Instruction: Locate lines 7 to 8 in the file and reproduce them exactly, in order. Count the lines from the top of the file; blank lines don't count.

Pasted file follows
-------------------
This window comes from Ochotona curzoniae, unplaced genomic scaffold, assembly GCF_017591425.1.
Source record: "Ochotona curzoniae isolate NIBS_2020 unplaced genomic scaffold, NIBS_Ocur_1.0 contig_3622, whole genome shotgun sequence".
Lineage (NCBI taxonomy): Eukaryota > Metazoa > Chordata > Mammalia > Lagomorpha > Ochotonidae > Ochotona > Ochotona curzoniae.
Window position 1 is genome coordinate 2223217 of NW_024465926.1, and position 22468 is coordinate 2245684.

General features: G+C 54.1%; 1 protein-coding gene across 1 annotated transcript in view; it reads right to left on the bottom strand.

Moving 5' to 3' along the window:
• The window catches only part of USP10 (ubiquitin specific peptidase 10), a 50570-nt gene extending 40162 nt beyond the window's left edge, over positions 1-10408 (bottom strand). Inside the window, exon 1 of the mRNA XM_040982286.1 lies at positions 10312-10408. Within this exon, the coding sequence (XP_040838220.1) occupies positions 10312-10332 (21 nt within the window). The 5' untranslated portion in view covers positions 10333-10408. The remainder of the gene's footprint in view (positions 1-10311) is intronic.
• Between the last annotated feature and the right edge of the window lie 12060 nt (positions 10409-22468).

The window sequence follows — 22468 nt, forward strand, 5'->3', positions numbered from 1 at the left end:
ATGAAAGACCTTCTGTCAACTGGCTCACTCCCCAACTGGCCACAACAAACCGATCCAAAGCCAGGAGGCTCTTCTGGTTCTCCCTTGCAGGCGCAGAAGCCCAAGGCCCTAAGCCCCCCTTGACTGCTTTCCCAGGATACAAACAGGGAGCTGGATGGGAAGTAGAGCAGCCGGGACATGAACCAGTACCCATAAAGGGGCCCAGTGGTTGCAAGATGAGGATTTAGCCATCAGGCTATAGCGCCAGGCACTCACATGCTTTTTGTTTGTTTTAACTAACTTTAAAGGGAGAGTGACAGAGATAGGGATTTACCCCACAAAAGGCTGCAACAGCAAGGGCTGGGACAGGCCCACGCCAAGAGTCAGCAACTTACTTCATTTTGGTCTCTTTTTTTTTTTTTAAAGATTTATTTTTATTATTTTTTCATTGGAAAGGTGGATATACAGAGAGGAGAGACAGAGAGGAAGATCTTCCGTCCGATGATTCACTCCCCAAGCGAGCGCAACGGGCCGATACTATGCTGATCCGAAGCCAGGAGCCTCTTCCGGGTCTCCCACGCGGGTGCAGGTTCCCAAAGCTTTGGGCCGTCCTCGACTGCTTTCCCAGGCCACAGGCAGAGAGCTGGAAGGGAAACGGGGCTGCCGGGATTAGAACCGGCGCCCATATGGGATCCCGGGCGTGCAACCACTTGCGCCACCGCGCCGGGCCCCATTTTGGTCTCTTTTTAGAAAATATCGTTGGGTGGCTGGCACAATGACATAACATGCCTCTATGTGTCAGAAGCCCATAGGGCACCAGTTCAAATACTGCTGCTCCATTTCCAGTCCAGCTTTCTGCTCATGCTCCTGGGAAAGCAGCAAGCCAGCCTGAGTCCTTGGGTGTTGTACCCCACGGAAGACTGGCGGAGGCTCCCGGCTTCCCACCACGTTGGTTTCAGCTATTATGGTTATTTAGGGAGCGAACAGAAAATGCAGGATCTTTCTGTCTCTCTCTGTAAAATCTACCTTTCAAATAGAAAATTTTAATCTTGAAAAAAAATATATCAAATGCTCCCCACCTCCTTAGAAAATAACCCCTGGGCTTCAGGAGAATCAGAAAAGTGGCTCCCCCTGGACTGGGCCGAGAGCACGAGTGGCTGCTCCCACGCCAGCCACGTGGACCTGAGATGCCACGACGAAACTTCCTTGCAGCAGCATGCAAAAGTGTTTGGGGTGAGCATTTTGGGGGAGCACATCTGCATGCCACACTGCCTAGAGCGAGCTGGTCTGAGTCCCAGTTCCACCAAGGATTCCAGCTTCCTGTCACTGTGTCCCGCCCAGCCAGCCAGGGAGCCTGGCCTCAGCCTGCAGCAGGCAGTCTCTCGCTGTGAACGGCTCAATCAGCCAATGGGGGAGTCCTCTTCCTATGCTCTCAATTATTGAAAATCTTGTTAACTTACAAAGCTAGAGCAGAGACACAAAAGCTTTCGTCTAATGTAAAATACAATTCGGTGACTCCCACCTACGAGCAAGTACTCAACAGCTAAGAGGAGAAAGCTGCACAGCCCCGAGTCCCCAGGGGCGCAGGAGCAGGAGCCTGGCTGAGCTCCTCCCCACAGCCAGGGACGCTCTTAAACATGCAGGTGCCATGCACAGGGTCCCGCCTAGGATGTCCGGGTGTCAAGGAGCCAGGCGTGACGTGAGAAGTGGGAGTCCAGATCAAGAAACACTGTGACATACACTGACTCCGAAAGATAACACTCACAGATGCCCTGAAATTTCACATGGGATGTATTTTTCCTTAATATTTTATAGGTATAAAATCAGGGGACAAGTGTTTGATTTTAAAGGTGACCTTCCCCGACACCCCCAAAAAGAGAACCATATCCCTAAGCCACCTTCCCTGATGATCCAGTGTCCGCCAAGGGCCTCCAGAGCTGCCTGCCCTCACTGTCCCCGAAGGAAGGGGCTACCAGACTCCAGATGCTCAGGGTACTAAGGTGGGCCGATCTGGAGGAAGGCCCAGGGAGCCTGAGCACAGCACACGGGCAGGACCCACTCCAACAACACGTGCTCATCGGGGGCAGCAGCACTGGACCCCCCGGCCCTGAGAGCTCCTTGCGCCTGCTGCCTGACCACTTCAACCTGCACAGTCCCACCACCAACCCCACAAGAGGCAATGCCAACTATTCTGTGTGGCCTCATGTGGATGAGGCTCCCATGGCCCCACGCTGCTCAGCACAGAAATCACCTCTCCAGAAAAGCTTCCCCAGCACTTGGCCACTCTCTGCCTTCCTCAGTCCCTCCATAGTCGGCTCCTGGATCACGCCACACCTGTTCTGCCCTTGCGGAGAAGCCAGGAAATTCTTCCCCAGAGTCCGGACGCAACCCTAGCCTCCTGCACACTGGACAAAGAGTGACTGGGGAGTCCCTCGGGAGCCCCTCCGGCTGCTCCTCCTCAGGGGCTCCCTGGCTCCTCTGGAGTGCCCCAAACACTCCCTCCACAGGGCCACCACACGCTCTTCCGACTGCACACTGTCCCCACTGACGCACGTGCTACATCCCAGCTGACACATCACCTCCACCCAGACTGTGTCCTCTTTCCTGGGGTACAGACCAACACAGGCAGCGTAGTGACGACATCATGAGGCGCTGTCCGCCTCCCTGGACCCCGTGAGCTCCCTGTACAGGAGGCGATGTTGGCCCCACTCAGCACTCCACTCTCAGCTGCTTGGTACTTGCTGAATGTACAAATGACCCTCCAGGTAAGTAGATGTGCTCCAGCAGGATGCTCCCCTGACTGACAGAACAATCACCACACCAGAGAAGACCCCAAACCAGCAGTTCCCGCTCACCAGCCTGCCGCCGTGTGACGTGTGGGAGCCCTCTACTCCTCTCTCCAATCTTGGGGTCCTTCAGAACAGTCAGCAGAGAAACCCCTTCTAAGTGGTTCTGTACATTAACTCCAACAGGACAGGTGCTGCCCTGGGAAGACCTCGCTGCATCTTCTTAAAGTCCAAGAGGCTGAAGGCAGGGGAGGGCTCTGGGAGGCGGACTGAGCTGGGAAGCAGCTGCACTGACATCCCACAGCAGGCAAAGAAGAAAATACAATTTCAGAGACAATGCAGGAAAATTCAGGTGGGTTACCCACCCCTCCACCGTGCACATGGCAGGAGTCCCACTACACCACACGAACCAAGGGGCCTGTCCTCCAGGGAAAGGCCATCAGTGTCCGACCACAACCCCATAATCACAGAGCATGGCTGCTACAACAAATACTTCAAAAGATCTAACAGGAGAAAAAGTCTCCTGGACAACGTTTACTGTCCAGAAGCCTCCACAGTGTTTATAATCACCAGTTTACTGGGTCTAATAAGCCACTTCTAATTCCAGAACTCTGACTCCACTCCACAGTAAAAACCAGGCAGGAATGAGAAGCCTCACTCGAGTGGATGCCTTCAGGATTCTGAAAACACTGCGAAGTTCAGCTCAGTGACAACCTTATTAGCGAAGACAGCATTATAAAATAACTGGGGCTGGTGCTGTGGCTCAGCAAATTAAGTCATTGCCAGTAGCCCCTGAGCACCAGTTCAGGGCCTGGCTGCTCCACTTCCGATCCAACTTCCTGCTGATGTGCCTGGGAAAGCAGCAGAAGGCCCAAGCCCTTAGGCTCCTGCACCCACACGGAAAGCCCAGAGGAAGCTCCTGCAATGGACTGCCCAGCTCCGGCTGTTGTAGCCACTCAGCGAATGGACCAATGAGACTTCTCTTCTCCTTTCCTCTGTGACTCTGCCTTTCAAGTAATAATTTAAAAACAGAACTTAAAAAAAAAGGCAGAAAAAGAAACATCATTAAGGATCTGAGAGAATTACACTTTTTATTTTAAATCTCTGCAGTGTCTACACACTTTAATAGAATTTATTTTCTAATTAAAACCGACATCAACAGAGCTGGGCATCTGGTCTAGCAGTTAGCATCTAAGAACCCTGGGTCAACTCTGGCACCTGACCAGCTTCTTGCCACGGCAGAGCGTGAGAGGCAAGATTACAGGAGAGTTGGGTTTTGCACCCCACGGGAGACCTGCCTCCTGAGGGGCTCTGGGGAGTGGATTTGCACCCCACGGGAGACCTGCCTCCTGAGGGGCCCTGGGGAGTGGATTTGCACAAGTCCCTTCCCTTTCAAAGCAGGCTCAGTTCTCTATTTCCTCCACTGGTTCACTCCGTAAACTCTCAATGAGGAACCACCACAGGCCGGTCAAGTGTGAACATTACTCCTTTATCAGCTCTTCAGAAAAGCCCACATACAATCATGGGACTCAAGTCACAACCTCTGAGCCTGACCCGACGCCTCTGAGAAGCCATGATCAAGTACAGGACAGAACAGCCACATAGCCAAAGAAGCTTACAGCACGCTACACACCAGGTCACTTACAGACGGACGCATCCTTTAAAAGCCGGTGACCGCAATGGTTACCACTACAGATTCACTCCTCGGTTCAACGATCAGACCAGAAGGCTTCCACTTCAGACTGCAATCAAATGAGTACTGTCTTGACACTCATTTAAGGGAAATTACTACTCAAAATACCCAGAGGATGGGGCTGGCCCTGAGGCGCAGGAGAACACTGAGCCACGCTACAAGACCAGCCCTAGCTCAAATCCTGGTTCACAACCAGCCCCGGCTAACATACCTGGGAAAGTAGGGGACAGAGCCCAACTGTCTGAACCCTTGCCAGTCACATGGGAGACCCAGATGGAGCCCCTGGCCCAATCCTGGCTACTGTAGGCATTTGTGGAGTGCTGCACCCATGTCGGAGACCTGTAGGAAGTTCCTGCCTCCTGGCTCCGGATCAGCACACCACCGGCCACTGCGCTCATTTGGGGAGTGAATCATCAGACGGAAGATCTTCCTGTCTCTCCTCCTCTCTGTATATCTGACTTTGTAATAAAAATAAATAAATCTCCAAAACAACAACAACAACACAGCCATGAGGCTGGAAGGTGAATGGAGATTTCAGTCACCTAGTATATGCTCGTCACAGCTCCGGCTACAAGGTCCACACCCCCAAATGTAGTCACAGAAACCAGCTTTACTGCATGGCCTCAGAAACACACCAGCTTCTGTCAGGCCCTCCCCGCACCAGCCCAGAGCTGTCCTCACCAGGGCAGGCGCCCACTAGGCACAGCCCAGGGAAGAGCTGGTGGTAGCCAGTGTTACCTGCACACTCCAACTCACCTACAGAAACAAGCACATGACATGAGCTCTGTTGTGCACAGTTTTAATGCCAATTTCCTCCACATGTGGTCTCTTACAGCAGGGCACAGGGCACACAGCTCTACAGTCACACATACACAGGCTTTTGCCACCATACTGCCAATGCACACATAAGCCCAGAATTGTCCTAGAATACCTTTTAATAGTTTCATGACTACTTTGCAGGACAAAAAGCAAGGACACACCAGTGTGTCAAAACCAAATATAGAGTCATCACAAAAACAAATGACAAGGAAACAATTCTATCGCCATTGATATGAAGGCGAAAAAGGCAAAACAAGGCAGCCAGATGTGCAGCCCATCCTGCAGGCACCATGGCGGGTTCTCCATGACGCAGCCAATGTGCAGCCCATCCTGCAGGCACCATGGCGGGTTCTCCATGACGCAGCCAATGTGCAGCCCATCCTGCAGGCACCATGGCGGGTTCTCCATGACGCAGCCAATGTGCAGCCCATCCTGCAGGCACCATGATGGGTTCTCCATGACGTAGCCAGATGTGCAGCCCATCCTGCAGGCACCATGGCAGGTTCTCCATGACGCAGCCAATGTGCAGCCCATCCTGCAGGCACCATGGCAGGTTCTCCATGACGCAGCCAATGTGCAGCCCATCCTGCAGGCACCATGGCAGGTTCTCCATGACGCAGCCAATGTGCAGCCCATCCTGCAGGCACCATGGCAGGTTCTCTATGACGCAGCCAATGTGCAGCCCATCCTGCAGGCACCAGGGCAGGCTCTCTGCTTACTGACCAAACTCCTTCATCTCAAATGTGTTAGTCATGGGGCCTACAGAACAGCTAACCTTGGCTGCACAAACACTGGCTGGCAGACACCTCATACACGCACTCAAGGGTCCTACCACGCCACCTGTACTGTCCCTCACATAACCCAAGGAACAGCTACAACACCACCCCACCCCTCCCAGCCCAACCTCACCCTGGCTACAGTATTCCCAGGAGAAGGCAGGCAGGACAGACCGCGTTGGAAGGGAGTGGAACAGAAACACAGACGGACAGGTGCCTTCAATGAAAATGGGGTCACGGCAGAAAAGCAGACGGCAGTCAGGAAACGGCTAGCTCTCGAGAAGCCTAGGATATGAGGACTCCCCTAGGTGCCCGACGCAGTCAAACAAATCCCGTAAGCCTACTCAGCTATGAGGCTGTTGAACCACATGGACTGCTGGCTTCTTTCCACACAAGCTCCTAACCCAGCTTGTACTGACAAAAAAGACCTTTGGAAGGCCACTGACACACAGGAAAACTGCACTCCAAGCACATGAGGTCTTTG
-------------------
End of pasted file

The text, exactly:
• The window catches only part of USP10 (ubiquitin specific peptidase 10), a 50570-nt gene extending 40162 nt beyond the window's left edge, over positions 1-10408 (bottom strand). Inside the window, exon 1 of the mRNA XM_040982286.1 lies at positions 10312-10408. Within this exon, the coding sequence (XP_040838220.1) occupies positions 10312-10332 (21 nt within the window). The 5' untranslated portion in view covers positions 10333-10408. The remainder of the gene's footprint in view (positions 1-10311) is intronic.
• Between the last annotated feature and the right edge of the window lie 12060 nt (positions 10409-22468).